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The BBC's Valerie Jones
"The programmes were unsophisticated.... but livelier than might be suspected"
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Monday, 16 April, 2001, 11:07 GMT 12:07 UK
Comic Cooper footage unearthed
Tommy cooper
Cooper was 27 when the film was made
The earliest known TV footage of legendary comic Tommy Cooper on stage has been found in a garden shed - 51 years after it was filmed.

It shows the 27-year old star performing an early routine at a gala screening to celebrate the opening of the Lime Grove Studios in December 1950.

The precious footage is to be displayed later this year at Bradford's National Museum of Photography, Film and Television.

The fez-wearing comic, who died after collapsing on stage in 1984 during a live TV performance, was one of the UK's best-loved entertainers.

As well as being a master of the one-liner, he was also expert at performing bizarre and often deliberately doomed magic tricks.

Tommy Cooper
He wore his trademark fez
Desmond Campbell, who shot the footage, is a widely respected veteran of television lighting.

He would often shoot behind the scenes film to study the lighting sets, but in this case he also captured a young Cooper going through his early routine.

The actual broadcast went out live and so no recording was made, leaving Campbell's footage as the only version in existence.

After leaving the BBC, he stored his old film reels in his garden shed where they lay undiscovered for 50 years until his son, Neil, started to sort through them late last year.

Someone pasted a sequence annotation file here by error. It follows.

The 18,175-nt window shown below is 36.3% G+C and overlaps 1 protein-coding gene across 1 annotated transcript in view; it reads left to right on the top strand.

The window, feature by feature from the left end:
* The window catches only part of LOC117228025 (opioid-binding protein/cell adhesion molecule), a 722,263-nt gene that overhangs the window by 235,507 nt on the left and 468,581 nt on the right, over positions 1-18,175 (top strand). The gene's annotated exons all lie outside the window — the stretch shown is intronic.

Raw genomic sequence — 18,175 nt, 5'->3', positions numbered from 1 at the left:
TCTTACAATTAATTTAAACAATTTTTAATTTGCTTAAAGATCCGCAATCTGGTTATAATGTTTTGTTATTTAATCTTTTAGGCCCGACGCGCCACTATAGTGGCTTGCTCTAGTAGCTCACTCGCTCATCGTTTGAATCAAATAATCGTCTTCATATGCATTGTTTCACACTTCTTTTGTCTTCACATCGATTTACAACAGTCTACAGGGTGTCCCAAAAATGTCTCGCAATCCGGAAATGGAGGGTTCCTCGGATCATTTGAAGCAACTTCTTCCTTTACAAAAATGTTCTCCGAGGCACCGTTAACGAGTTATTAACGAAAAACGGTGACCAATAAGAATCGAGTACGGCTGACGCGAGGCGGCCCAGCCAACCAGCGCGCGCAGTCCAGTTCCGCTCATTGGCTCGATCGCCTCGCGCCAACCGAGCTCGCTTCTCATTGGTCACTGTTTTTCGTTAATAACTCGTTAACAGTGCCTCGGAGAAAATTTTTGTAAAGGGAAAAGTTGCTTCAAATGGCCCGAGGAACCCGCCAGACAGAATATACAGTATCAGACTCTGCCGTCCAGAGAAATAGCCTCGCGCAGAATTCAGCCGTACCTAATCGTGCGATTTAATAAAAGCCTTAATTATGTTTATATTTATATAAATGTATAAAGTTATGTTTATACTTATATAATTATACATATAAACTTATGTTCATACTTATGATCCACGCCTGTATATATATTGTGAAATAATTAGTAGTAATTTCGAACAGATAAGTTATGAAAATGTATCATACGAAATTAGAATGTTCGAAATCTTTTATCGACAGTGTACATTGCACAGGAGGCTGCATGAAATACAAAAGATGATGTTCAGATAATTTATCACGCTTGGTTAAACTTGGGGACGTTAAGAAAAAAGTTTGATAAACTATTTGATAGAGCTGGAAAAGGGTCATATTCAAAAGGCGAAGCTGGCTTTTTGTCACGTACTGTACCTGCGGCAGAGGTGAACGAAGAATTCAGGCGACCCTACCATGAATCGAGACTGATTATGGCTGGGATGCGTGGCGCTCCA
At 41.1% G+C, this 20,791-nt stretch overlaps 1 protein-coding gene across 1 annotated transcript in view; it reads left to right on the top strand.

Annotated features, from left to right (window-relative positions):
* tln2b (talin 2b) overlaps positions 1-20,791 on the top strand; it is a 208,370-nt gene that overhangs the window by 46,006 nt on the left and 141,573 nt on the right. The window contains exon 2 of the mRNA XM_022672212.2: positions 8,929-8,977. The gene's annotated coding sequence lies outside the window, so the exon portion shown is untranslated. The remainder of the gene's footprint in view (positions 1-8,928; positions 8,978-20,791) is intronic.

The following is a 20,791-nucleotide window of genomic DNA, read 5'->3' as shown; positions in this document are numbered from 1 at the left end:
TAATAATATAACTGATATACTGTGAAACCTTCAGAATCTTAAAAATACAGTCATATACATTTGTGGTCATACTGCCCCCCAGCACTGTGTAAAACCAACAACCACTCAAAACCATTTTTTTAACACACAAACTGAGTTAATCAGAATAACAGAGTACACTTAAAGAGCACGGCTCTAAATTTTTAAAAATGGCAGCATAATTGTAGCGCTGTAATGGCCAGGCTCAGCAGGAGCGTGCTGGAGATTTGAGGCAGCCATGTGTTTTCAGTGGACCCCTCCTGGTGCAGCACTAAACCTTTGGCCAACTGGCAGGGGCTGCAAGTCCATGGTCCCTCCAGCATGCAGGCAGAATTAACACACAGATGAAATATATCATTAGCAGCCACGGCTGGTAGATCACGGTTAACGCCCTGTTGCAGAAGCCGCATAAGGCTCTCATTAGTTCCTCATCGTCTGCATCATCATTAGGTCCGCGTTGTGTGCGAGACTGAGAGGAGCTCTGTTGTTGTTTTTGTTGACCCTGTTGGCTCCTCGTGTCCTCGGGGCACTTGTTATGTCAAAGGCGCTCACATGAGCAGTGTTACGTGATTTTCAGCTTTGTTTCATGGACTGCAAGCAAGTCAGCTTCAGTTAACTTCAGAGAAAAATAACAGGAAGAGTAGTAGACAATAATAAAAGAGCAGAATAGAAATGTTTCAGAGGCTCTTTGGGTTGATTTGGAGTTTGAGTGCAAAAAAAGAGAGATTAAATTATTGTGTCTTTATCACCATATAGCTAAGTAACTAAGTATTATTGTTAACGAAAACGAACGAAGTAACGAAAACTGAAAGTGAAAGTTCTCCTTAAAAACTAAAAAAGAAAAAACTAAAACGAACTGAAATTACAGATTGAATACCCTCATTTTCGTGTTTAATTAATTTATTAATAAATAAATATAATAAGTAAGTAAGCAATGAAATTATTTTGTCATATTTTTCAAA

Campbell's son gave the footage to the Alexandra Palace Television Society (APTS), who work to preserve the history of early TV pioneers.

The APTS's archivist Simon Vaughan traced the history of the film, offering it to the National Museum of Photography, Film and Television when he realised its importance.

A spokesman for the museum told BBC News Online: "The APTS were invaluable in doing a lot of the background research, and identifying who the people are in the footage."

Experts at the museum have been working on the film to restore it to its original condition.

'TV history'

Along with other rare pieces of television history, the footage will form part of the display in the museum's new research centre Insight, which opens later this year.

Also found in the garden was footage which showed glimpses of the first TV gardener, Mr M Middleton and the BBC's first Christmas pantomime.

John Trenouth, senior TV curator at the National Museum of Photography, Film & Television, said: "This is TV history I never expected to see.

"These programmes were literally beamed into the ether, never to return, and TV historians could only speculate on their contents.

"This footage changes completely our view of what those early TV broadcasts were actually like. We're absolutely delighted."

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